Two remarkable innovations sprang from the challenge to combat waterborne diseases. The first is called 'ColaLife', which provides remote communities with ORS/Zinc to combat dehydration from diarrhoea. The 'Drinkable Book' refers to the second innovation, and provides tools to purify water. The ideas sound quite simple, but a lot of time and refining of the concepts was spent before the concepts became alive.
Crate as 'Piggy Bag' health vehicle
To start with the prime innovation: You can buy Coca-Cola virtually anywhere in developing countries but in these same places, drugs that cure diarrhoea are not easily found. ColaLife uses the same principles and networks that Coca-Cola and other commodity producers use, to open up private sector supply chains for ‘social products’ such as oral rehydration salts and zinc supplements. The project started with the concept of using space in Coca-Cola crates, but have extended into a range of innovations, some based on Coca-Cola’s expertise and networks.
What's transformational about ColaLife's work
From the start, Johnson & Johnson and its Corporate Citizenship Trust fund backed ColaLife’s remarkable strategy: using donor funding to carry out the kind of research and development into a new health commodity (Kit Yamoyo), that are often not affordable for local small pharmaceutical companies in developing countries.
The Trust was the first to pledge ‘seed corn’ funding, and sponsor Janssen EMEA put the ColaLife initiative through a ‘Dragon’s Den’ type of challenge in 2010/11, which helped sharpening the model. The unconditional funding allowed to support the private sector partner in Zambia, with the practicalities of manufacturing and assembly of Kit Yamoyo. The resulting wide-ranging partnership is a true ‘unlikely alliance’ – including UNICEF, the Zambian Ministry of Health, the local Coca-Cola bottler and very small not-for-profit organisations like Keepers Zambia Foundation.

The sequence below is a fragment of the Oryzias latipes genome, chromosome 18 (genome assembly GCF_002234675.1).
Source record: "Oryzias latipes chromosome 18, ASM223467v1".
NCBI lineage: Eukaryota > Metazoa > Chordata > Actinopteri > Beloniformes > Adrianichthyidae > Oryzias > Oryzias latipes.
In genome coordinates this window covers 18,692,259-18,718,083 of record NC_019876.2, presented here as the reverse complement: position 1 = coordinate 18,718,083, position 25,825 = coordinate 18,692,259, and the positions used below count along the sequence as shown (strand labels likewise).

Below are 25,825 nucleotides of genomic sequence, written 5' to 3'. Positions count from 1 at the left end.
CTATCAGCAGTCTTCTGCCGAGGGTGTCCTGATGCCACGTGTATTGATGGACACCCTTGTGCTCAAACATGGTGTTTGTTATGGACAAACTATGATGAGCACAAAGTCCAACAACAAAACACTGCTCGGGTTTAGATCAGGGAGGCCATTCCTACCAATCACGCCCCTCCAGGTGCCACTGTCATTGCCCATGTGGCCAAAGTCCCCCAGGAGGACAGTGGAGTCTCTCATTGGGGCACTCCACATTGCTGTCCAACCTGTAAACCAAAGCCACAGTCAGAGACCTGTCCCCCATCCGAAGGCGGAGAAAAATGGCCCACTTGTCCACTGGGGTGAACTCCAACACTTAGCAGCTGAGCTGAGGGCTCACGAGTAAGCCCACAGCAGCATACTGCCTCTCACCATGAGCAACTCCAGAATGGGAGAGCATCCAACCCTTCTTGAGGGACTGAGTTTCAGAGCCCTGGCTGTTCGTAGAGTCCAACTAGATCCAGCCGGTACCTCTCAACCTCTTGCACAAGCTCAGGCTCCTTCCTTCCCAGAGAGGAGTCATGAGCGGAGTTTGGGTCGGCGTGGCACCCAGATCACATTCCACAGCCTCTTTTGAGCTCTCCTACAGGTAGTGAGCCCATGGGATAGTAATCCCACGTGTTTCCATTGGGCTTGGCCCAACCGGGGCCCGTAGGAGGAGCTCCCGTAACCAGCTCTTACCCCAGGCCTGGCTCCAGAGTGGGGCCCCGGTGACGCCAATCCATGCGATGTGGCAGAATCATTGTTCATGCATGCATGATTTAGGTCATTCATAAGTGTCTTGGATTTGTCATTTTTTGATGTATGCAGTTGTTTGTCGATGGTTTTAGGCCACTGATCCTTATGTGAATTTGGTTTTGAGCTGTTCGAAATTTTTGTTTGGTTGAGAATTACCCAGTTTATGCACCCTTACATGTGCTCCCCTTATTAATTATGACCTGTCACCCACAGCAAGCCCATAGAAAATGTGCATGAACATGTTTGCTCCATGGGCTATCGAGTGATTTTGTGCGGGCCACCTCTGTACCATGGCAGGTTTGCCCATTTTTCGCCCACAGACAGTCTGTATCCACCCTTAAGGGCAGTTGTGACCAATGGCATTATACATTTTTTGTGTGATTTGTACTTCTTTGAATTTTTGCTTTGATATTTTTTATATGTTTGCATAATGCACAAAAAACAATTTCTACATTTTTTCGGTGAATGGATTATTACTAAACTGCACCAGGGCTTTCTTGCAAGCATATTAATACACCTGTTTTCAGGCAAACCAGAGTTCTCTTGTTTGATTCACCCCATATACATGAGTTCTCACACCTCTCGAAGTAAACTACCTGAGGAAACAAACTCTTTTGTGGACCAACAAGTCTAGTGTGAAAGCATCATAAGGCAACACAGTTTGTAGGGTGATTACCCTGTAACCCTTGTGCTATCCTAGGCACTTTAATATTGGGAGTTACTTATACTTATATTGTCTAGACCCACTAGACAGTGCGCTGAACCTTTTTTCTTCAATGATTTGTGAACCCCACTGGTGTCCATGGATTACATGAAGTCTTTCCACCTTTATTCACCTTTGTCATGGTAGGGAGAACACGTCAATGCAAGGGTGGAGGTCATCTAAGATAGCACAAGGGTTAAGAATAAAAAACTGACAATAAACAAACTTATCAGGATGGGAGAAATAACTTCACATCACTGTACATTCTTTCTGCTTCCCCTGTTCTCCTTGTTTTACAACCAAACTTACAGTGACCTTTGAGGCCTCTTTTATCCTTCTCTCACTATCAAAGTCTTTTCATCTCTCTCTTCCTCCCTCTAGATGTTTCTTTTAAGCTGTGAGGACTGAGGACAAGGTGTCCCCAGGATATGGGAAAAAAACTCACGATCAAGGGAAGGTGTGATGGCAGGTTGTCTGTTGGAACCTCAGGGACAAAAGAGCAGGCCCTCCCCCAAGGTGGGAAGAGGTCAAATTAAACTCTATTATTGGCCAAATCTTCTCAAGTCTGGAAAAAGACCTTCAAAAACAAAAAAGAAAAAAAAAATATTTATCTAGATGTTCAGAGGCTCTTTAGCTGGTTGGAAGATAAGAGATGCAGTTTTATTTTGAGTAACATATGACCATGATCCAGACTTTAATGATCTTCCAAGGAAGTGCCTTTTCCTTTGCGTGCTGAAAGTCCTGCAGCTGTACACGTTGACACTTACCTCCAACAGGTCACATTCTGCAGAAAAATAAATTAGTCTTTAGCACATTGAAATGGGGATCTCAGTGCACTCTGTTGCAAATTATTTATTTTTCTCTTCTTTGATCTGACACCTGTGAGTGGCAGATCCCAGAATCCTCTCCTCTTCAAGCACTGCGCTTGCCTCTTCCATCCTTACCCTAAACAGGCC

The resulting model of delivering ORS/Zinc to rural areas has challenged the status quo and holds promises to make better use of the local private sector to manufacture, supply and retail medicines in rural areas across the world: a strategy that needs to be pursued, to improve child survival, local skills, expertise and employment.
A book that is not only food for thought
“The Drinkable Book,” is the first-ever manual that includes safe water tips and serves as a useful tool to kill deadly waterborne diseases through providing the reader opportunities to create clean, drinkable water with each page. It features a brand new type of paper invented by McGill University and the University of Virginia chemist, Dr. Theresa Dankovich. The book works like a scientific coffee filter. Each page is coated with silver nanoparticles, which kill diseases like cholera, E. coli and typhoid.
The book itself works in three easy steps. Simply tear along the perforation. Slide the page into the book’s packaging case. Pour the contaminated water through and the result is drinkable water. After passing water through the filter, there is a reduction of greater than 99.99% in bacteria count, which is comparable to tap water in the United States. Each book contains 24 usable pages, and each page contains two filters which last 30 days. In total, the book can provide clean water for up to four years for one person.
Since most victims of contaminated water usage didn’t know the water was unsafe to drink in the first place, “The Drinkable Book” isn’t just a tool that purifies water, it teaches proper sanitation, too. The content on each page, printed in food grade ink in both English and Swahili, educates people about safe water habits – providing life saving information, such as keeping trash and feces away from your water source. More information about the drinkable book you can see in a YouTube video.
Material issue at the heart of innovation
What both concepts have in common is that they are aimed at providing solutions for innovation of providing health care products from the clean water issue. By redesigning the process with the end user and his challenges in mind, the concepts resulted in ground-breaking make-overs.
How to drive sustainable innovation?
If you are interested in developing new business models and making your portfolio future proof? Please contact Josée van der Hoek, Founding Partner, at email@example.com or call +31 6 28 02 18 80.
Photo ColaLife: Simon Berry